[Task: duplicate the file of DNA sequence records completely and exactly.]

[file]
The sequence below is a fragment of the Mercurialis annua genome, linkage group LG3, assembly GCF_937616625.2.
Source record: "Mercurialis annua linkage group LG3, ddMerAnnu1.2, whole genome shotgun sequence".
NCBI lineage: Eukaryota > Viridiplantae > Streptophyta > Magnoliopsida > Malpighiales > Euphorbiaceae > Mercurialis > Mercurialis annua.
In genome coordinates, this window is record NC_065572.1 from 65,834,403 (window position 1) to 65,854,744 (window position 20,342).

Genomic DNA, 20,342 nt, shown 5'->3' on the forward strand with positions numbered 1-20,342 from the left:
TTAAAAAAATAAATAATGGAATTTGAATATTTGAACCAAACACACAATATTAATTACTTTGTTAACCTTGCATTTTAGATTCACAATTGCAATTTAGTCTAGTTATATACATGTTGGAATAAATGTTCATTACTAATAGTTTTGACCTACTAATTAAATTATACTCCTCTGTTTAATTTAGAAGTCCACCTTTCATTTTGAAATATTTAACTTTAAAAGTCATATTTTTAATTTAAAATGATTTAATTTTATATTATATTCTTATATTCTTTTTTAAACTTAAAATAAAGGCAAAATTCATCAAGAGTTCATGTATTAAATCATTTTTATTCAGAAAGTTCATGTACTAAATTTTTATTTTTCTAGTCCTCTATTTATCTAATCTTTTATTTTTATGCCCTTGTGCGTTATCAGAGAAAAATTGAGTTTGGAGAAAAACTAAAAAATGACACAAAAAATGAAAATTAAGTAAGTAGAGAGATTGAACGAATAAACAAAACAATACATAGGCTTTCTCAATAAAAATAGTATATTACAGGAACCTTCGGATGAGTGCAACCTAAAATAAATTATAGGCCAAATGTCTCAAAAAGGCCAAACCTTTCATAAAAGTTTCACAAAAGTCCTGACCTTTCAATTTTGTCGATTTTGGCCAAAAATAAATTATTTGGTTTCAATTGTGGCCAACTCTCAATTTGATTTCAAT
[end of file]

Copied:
The sequence below is a fragment of the Mercurialis annua genome, linkage group LG3, assembly GCF_937616625.2.
Source record: "Mercurialis annua linkage group LG3, ddMerAnnu1.2, whole genome shotgun sequence".
NCBI lineage: Eukaryota > Viridiplantae > Streptophyta > Magnoliopsida > Malpighiales > Euphorbiaceae > Mercurialis > Mercurialis annua.
In genome coordinates, this window is record NC_065572.1 from 65,834,403 (window position 1) to 65,854,744 (window position 20,342).

Genomic DNA, 20,342 nt, shown 5'->3' on the forward strand with positions numbered 1-20,342 from the left:
TTAAAAAAATAAATAATGGAATTTGAATATTTGAACCAAACACACAATATTAATTACTTTGTTAACCTTGCATTTTAGATTCACAATTGCAATTTAGTCTAGTTATATACATGTTGGAATAAATGTTCATTACTAATAGTTTTGACCTACTAATTAAATTATACTCCTCTGTTTAATTTAGAAGTCCACCTTTCATTTTGAAATATTTAACTTTAAAAGTCATATTTTTAATTTAAAATGATTTAATTTTATATTATATTCTTATATTCTTTTTTAAACTTAAAATAAAGGCAAAATTCATCAAGAGTTCATGTATTAAATCATTTTTATTCAGAAAGTTCATGTACTAAATTTTTATTTTTCTAGTCCTCTATTTATCTAATCTTTTATTTTTATGCCCTTGTGCGTTATCAGAGAAAAATTGAGTTTGGAGAAAAACTAAAAAATGACACAAAAAATGAAAATTAAGTAAGTAGAGAGATTGAACGAATAAACAAAACAATACATAGGCTTTCTCAATAAAAATAGTATATTACAGGAACCTTCGGATGAGTGCAACCTAAAATAAATTATAGGCCAAATGTCTCAAAAAGGCCAAACCTTTCATAAAAGTTTCACAAAAGTCCTGACCTTTCAATTTTGTCGATTTTGGCCAAAAATAAATTATTTGGTTTCAATTGTGGCCAACTCTCAATTTGATTTCAAT